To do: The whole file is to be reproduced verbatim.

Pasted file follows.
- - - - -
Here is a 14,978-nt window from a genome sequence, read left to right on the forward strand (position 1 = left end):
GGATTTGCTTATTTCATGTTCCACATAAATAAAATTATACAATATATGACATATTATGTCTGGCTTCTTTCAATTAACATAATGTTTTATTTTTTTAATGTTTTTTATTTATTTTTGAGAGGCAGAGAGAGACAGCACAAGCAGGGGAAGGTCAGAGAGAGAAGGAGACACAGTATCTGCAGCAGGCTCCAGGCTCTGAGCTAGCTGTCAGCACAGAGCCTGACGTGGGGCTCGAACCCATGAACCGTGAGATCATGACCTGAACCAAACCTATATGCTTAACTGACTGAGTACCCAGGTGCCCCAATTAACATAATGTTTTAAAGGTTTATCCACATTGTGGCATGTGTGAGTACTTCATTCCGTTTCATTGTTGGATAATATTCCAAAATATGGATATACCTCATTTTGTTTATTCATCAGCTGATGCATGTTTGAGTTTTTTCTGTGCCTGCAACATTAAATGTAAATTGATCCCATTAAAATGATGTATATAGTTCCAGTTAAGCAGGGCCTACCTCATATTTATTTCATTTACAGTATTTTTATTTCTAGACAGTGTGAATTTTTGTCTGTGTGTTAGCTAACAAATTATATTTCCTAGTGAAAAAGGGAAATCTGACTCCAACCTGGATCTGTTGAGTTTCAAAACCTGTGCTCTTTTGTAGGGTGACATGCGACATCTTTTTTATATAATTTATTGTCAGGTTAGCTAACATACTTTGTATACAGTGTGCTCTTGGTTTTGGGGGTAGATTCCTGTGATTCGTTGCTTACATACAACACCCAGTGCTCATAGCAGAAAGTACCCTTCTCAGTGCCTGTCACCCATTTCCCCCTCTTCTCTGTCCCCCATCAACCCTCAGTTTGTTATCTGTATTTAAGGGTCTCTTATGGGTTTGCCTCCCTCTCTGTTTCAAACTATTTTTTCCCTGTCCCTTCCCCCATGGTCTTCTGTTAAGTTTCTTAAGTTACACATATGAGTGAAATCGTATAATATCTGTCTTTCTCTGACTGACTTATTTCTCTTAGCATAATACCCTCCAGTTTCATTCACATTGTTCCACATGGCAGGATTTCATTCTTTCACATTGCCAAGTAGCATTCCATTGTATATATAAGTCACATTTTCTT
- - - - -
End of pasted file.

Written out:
Here is a 14,978-nt window from a genome sequence, read left to right on the forward strand (position 1 = left end):
GGATTTGCTTATTTCATGTTCCACATAAATAAAATTATACAATATATGACATATTATGTCTGGCTTCTTTCAATTAACATAATGTTTTATTTTTTTAATGTTTTTTATTTATTTTTGAGAGGCAGAGAGAGACAGCACAAGCAGGGGAAGGTCAGAGAGAGAAGGAGACACAGTATCTGCAGCAGGCTCCAGGCTCTGAGCTAGCTGTCAGCACAGAGCCTGACGTGGGGCTCGAACCCATGAACCGTGAGATCATGACCTGAACCAAACCTATATGCTTAACTGACTGAGTACCCAGGTGCCCCAATTAACATAATGTTTTAAAGGTTTATCCACATTGTGGCATGTGTGAGTACTTCATTCCGTTTCATTGTTGGATAATATTCCAAAATATGGATATACCTCATTTTGTTTATTCATCAGCTGATGCATGTTTGAGTTTTTTCTGTGCCTGCAACATTAAATGTAAATTGATCCCATTAAAATGATGTATATAGTTCCAGTTAAGCAGGGCCTACCTCATATTTATTTCATTTACAGTATTTTTATTTCTAGACAGTGTGAATTTTTGTCTGTGTGTTAGCTAACAAATTATATTTCCTAGTGAAAAAGGGAAATCTGACTCCAACCTGGATCTGTTGAGTTTCAAAACCTGTGCTCTTTTGTAGGGTGACATGCGACATCTTTTTTATATAATTTATTGTCAGGTTAGCTAACATACTTTGTATACAGTGTGCTCTTGGTTTTGGGGGTAGATTCCTGTGATTCGTTGCTTACATACAACACCCAGTGCTCATAGCAGAAAGTACCCTTCTCAGTGCCTGTCACCCATTTCCCCCTCTTCTCTGTCCCCCATCAACCCTCAGTTTGTTATCTGTATTTAAGGGTCTCTTATGGGTTTGCCTCCCTCTCTGTTTCAAACTATTTTTTCCCTGTCCCTTCCCCCATGGTCTTCTGTTAAGTTTCTTAAGTTACACATATGAGTGAAATCGTATAATATCTGTCTTTCTCTGACTGACTTATTTCTCTTAGCATAATACCCTCCAGTTTCATTCACATTGTTCCACATGGCAGGATTTCATTCTTTCACATTGCCAAGTAGCATTCCATTGTATATATAAGTCACATTTTCTT